At the end of stage 12 of the 106th Giro d’Italia there are 136 riders still in the race. The Alps are on the menu for Friday’s stage and the battle for GC will resume. It’s Geraint Thomas’ first stint in the maglia rosa and since the rest day on Monday, the Ineos Grenadier has held a two-second advantage over Primoz Roglic in the overall standings.
Photos by Stefano Sirotti
It has been a battle of attrition with crashes and COVID claiming many casualties in what has been a sodden contest for much of the first fortnight, but Thomas is still in the hunt for a second Grand Tour title.
“Hopefully it’s all good tomorrow in Switzerland and I can defend the maglia rosa,” said Thomas after stage 12.
Jack Haig is now the best-placed of the seven Australians who are still in the race, in 11th place, 2:58 behind Thomas.
The winner of stage five, Kaden Groves (Alpecin-Deceuninck), was one of three riders not to finish stage 12 because of gastrointestinal problems. “He has been suffering for several days and failed to recover sufficiently,” explained his team on Thursday.
Seb Berwick (Israel-Premier Tech) was third in stage 12 after being in the breakaway on the road to Rivoli, finishing three seconds behind escape companions Nico Denz (Bora-Hansgrohe) and Tom Skujns (Trek-Segafredo).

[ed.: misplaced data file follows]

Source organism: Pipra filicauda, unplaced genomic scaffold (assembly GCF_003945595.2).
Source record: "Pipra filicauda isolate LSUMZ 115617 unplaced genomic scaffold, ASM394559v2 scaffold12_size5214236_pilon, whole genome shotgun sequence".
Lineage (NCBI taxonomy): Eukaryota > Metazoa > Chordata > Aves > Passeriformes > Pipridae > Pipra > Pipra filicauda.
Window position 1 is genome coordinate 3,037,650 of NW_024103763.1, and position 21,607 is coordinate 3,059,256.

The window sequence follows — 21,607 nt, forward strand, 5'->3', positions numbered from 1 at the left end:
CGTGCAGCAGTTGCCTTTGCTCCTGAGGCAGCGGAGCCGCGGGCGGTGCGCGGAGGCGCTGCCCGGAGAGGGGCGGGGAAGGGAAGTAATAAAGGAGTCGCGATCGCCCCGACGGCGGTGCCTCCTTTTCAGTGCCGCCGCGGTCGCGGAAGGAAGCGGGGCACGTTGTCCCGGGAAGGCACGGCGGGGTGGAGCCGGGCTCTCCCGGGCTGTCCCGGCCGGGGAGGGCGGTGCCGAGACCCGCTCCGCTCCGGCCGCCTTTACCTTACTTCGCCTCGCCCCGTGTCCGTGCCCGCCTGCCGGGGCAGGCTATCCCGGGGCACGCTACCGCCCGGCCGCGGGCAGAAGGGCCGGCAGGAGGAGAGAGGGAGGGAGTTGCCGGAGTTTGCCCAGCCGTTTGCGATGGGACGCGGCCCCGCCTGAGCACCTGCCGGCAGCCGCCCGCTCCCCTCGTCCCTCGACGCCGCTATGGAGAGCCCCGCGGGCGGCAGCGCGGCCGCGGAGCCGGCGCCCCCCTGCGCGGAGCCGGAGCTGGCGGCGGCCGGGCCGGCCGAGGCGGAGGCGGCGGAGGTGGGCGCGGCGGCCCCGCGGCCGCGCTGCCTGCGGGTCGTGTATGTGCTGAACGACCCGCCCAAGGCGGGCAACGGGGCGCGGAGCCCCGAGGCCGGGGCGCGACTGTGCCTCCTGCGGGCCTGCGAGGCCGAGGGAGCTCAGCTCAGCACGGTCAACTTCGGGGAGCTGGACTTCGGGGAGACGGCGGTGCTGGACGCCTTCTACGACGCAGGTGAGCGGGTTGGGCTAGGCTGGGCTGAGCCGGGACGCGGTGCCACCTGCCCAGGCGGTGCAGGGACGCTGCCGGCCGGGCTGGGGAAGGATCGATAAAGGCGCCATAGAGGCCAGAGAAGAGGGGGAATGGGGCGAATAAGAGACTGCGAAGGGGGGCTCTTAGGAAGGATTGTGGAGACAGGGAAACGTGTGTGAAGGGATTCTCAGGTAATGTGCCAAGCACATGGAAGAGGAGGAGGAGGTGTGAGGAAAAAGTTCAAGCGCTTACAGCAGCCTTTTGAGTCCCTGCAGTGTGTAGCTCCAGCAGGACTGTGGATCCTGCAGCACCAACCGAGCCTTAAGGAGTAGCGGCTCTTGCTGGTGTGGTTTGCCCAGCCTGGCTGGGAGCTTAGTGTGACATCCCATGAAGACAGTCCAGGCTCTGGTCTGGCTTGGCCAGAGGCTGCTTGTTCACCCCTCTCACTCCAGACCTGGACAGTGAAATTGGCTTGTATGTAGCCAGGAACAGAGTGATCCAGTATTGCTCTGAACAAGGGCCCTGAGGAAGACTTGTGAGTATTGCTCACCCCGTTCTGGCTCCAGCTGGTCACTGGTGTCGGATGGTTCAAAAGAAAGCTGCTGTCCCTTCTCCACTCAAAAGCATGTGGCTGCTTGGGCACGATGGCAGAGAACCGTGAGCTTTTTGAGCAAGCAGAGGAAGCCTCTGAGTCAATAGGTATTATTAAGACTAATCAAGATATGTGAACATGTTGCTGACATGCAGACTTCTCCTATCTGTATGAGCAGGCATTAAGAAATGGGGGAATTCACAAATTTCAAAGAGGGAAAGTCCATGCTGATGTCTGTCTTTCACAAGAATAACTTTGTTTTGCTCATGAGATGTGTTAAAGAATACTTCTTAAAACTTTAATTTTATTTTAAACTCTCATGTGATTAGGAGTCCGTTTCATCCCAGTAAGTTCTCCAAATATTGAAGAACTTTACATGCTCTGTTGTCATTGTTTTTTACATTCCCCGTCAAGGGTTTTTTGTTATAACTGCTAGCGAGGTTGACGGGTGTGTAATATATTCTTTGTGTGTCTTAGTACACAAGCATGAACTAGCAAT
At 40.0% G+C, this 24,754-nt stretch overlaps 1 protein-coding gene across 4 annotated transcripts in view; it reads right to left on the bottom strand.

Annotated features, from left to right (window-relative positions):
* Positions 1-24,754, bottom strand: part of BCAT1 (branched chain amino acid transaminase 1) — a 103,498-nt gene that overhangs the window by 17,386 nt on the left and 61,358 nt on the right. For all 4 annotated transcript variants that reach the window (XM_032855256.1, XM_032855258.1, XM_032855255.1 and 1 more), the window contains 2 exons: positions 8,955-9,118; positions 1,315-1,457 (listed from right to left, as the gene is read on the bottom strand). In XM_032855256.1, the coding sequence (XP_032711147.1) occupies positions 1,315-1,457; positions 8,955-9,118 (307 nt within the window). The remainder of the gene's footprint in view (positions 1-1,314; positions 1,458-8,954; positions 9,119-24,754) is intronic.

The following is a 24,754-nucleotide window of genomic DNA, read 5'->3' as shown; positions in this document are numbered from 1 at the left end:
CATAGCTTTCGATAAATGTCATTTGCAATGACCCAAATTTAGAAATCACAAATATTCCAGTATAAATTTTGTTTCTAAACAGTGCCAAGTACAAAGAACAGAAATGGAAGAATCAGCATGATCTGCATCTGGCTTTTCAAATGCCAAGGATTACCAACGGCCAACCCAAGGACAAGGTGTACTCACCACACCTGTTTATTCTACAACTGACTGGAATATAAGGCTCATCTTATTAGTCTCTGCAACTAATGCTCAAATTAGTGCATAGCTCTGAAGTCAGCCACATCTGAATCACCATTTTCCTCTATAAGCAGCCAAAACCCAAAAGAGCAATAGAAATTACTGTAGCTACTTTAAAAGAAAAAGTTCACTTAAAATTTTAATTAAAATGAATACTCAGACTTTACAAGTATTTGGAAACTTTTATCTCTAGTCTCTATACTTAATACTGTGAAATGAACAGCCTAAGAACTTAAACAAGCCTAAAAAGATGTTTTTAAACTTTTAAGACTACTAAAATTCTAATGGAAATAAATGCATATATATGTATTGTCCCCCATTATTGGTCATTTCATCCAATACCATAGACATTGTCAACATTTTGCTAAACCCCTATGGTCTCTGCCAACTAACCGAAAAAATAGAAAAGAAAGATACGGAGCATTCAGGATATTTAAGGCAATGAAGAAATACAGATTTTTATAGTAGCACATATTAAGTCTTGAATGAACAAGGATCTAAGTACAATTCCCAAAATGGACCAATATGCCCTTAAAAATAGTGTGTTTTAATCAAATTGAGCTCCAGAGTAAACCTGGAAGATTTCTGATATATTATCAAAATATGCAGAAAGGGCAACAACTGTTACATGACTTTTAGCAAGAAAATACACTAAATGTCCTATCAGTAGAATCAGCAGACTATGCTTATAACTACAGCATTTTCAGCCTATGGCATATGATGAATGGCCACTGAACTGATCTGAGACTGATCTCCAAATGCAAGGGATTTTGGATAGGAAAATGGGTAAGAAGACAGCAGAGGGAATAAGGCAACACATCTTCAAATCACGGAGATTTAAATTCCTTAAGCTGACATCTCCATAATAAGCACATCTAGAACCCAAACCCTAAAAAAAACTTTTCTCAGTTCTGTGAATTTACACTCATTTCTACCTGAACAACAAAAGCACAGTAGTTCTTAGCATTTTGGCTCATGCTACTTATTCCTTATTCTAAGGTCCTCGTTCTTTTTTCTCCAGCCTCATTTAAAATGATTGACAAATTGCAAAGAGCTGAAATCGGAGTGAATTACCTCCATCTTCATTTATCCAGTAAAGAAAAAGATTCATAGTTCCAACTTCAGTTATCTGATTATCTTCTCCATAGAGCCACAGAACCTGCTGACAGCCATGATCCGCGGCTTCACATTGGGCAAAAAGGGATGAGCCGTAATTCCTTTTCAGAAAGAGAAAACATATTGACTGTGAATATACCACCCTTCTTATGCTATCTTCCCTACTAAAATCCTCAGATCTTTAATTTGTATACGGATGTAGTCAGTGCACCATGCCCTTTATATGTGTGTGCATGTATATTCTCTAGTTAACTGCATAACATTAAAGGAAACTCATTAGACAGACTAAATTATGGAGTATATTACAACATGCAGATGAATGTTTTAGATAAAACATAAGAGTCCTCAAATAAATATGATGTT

The 23-year-old Australian was amongst the 30 riders who were part of the early break and he pushed the pace on the final climb on the road to Rivoli but admits he didn’t have the power to take on Denz in the sprint for the stage win.
“That last climb was my last opportunity,” said the climber after getting his best result in a Grand Tour stage.
“I didn’t have much in the sprint,” confessed Berwick, adding: “58kg vs 75kg, it’s a bit hard to win but I kept fighting. I was in the hunt for the win, so you never know what happens… Steven Bradbury and all that.”
Torrential rain in Italy has prompted the cancellation of the F1 race that was scheduled to take place in Imola on the weekend and the weather continues to heavily impact the Giro.
We can expect a shake-up of the GC standings after Friday when the peloton faces a 199km route from Borgofranco d’Ivrea to the mountain-top finish at Crans-Montana in Switzerland.
The Giro of 2023 has been a compelling contest but also an unsettling one in which some of the title favourites have abandoned because of COVID and crashes. The weather hasn’t been kind and it doesn’t look like it’s going to improve when the race arrives in the mountains on Friday.
There are three major climbs in stage 13: Gran San Bernado near the halfway mark, then comes the 2,174m high Croix de Coeur after passing through Verbier, and the uphill finish at Crans-Montana where the forecast suggests a high chance of rain and maximum of 14 degrees.
We take a look back on the day Denz beat Skujns in the sprint and Berwick claimed third place with a gallery of images by Stefano Sirotti who captured a series of photos on a descent of stage 12. It’s a great showcase of bikes and riders… and one of the rare moments of this year’s Giro d’Italia when the road has been dry.